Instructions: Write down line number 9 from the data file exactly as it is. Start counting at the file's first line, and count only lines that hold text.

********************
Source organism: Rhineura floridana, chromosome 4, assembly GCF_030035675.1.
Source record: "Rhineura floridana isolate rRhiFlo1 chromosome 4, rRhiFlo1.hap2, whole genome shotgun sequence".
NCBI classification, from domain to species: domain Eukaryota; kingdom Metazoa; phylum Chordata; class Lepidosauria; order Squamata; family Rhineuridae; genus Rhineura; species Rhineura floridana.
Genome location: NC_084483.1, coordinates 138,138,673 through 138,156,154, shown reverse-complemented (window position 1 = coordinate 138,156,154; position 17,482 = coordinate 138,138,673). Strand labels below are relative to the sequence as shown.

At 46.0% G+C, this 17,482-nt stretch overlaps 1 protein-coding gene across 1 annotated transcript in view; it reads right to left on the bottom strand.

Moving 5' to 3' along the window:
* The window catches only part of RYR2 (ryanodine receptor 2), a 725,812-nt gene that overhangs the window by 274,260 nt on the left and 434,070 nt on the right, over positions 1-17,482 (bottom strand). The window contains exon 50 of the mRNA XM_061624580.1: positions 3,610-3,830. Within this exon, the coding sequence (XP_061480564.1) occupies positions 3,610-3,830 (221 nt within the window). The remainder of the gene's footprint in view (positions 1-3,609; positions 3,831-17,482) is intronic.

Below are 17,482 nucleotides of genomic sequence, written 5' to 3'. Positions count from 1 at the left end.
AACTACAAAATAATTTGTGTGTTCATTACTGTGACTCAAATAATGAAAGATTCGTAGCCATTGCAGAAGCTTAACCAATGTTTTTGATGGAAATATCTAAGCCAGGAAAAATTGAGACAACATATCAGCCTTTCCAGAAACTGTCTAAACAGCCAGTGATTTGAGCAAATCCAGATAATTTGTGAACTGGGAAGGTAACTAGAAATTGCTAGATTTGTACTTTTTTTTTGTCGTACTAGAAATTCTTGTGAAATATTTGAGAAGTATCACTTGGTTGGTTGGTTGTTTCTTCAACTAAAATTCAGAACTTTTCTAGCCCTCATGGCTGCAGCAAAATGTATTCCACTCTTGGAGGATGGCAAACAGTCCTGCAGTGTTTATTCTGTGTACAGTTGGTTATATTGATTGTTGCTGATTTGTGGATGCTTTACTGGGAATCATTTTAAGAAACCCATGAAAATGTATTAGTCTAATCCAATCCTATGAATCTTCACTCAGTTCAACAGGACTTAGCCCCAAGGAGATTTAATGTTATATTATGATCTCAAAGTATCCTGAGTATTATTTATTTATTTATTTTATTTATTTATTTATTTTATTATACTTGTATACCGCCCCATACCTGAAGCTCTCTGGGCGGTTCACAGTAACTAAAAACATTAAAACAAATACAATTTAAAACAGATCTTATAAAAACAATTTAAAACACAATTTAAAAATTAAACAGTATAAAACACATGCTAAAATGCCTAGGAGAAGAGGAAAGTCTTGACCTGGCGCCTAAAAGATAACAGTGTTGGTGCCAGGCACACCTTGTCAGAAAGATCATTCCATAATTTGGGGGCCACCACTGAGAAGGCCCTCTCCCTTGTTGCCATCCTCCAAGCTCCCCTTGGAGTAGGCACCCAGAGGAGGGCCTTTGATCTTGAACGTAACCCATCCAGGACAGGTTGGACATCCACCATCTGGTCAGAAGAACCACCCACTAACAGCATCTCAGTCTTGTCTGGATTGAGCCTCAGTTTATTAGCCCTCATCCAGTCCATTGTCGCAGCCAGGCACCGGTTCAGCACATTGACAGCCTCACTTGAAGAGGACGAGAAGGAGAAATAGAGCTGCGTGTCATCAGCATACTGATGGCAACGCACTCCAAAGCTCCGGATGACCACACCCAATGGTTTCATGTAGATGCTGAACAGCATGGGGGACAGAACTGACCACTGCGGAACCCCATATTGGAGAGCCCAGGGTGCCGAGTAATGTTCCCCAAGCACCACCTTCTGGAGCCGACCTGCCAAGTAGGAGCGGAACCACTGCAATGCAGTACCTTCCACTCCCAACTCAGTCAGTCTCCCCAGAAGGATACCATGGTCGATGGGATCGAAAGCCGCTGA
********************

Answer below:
AACTACAAAATAATTTGTGTGTTCATTACTGTGACTCAAATAATGAAAGATTCGTAGCCATTGCAGAAGCTTAACCAATGTTTTTGATGGAAATATCTAAGCCAGGAAAAATTGAGACAACATATCAGCCTTTCCAGAAACTGTCTAAACAGCCAGTGATTTGAGCAAATCCAGATAATTTGTGAACTGGGAAGGTAACTAGAAATTGCTAGATTTGTACTTTTTTTTTGTCGTACTAGAAATTCTTGTGAAATATTTGAGAAGTATCACTTGGTTGGTTGGTTGTTTCTTCAACTAAAATTCAGAACTTTTCTAGCCCTCATGGCTGCAGCAAAATGTATTCCACTCTTGGAGGATGGCAAACAGTCCTGCAGTGTTTATTCTGTGTACAGTTGGTTATATTGATTGTTGCTGATTTGTGGATGCTTTACTGGGAATCATTTTAAGAAACCCATGAAAATGTATTAGTCTAATCCAATCCTATGAATCTTCACTCAGTTCAACAGGACTTAGCCCCAAGGAGATTTAATGTTATATTATGATCTCAAAGTATCCTGAGTATTATTTATTTATTTATTTTATTTATTTATTTATTTTATTATACTTGTATACCGCCCCATACCTGAAGCTCTCTGGGCGGTTCACAGTAACTAAAAACATTAAAACAAATACAATTTAAAACAGATCTTATAAAAACAATTTAAAACACAATTTAAAAATTAAACAGTATAAAACACATGCTAAAATGCCTAGGAGAAGAGGAAAGTCTTGACCTGGCGCCTAAAAGATAACAGTGTTGGTGCCAGGCACACCTTGTCAGAAAGATCATTCCATAATTTGGGGGCCACCACTGAGAAGGCCCTCTCCCTTGTTGCCATCCTCCAAGCTCCCCTTGGAGTAGGCACCCAGAGGAGGGCCTTTGATCTTGAACGTAACCCATCCAGGACAGGTTGGACATCCACCATCTGGTCAGAAGAACCACCCACTAACAGCATCTCAGTCTTGTCTGGATTGAGCCTCAGTTTATTAGCCCTCATCCAGTCCATTGTCGCAGCCAGGCACCGGTTCAGCACATTGACAGCCTCACTTGAAGAGGACGAGAAGGAGAAATAGAGCTGCGTGTCATCAGCATACTGATGGCAACGCACTCCAAAGCTCCGGATGACCACACCCAATGGTTTCATGTAGATGCTGAACAGCATGGGGGACAGAACTGACCACTGCGGAACCCCATATTGGAGAGCCCAGGGTGCCGAGTAATGTTCCCCAAGCACCACCTTCTGGAGCCGACCTGCCAAGTAGGAGCGGAACCACTGCAATGCAGTACCTTCCACTCCCAACTCAGTCAGTCTCCCCAGAAGGATACCATGGTCGATGGGATCGAAAGCCGCTGA